Australians are buying chateaux and manor houses in France, for the same price as a boring four-bedroom house in our burbs. The strength of the Australian dollar and gloomy property prices in France are main factors. Gaelle Perreaux, property services manager at French property specialists FrenchEntrée has been widely quoted in Australian media saying interest in buying in the romantic European nation is at an all-time high. It’s almost cheaper to buy a chateau.
The central heating bills aren’t romantic. Imagine how much it would cost to warm a rambling mansion with eight bedrooms, five bathrooms, vaulted ceilings and draughts whistling under every 17th Century door? And the cost of renovations? You could slap another few hundred thousand euros on top.
Real estate prices in Australia are often a joke. You’ll get a shack in Sydney for $A300,000. Most people aim above $500,000 to find something livable in a good area. Queensland and other states are more reasonably priced, although Perth in Western Australia has sky high prices thanks to the mining boom. Country areas are cheaper, of course, with some small towns far from essential services. You could drive all day to get to a dental appointment.
Here’s some properties I found on the Frenchentree real estate site for about the same price as a modest suburban house in Australia.
- Saint-Martin-de-Cenilly, Bass-Normandie 477,000 euros ($A600,971). A beautifully restored and tastefully decorated 18th century chateau with 8139 sqm of land together with a substantial barn with potential for conversion, a tennis court and a fabulous avenue of trees and private driveway to the property.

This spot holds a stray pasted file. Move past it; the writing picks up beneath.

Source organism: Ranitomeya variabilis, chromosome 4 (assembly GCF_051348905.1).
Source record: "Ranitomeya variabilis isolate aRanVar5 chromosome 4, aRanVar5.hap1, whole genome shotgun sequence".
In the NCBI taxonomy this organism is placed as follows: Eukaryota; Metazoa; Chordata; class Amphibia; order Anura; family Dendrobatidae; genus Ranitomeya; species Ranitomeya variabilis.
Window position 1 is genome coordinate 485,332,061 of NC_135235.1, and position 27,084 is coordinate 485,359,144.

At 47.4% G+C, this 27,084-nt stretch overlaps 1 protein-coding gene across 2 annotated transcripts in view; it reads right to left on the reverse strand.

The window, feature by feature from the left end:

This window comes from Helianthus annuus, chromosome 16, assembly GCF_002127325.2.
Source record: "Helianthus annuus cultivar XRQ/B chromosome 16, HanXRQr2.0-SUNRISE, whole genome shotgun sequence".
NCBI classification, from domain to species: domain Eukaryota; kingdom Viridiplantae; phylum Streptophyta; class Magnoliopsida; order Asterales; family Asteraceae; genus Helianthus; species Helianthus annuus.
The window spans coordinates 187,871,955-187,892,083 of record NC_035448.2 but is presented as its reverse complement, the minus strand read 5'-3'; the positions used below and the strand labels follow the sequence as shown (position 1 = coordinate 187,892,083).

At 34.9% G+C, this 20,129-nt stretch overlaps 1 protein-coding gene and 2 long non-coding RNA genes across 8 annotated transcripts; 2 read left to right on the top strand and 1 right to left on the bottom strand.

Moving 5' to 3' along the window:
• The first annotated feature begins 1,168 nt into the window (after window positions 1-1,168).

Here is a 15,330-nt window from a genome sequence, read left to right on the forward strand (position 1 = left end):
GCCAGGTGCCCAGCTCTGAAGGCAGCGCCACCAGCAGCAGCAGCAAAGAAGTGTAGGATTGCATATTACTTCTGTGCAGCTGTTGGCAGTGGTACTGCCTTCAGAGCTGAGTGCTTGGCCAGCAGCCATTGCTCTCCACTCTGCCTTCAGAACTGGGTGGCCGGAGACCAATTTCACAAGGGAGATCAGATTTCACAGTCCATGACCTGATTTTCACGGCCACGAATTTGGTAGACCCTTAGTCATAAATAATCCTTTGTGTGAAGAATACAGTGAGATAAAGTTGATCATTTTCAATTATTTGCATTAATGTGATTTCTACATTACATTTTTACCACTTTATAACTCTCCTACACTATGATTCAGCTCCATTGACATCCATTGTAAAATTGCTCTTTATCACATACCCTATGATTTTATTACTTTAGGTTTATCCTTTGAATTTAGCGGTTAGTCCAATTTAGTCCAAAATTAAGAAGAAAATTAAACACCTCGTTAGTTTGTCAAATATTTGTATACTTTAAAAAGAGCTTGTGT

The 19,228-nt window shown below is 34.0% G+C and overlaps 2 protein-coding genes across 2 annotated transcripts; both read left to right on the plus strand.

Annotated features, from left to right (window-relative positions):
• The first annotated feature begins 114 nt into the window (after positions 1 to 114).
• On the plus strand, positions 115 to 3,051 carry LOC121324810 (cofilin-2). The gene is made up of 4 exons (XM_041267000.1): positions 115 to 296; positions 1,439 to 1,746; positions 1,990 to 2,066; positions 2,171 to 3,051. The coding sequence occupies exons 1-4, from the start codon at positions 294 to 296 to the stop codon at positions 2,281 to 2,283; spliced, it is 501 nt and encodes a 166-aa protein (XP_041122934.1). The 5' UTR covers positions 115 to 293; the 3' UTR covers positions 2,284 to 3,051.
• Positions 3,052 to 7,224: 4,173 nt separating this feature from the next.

- Nièvre, Bourgogne, 450,000 euros ($566,954). Elegant maison built in 1830, with surrounding outbuildings. A spacious and superbly presented six-bedroom detached family residence, situated on the edge of a village with all amenities. Only two hours from Paris.
- Regence Château in Berry, 320,000 euros ($403,167). At this price, you know it will be a “renovator’s dream”. This chateau has been enlarged over the centuries, has two wings forming the courtyard. It has three apartments, a barn, atelier, cellars, a moat and a lake. And it’s miles from anywhere.
- Tarn-et-Garonne, Midi-Pyrènèes, 450,000 euros ($566,954). Nine bedrooms, extensive vaulted rooms in stone, and 1.904m2 of land. Needs restoration. About half an hour’s drive to Montauban and one hour to Toulouse and the International airport at Blagnac.
The website details the highs and lows of living in France: French food, drink, culture and the climate are great; while red tape, cost of living and unemployment are not. A lot of people moving to France are aged between 50-65.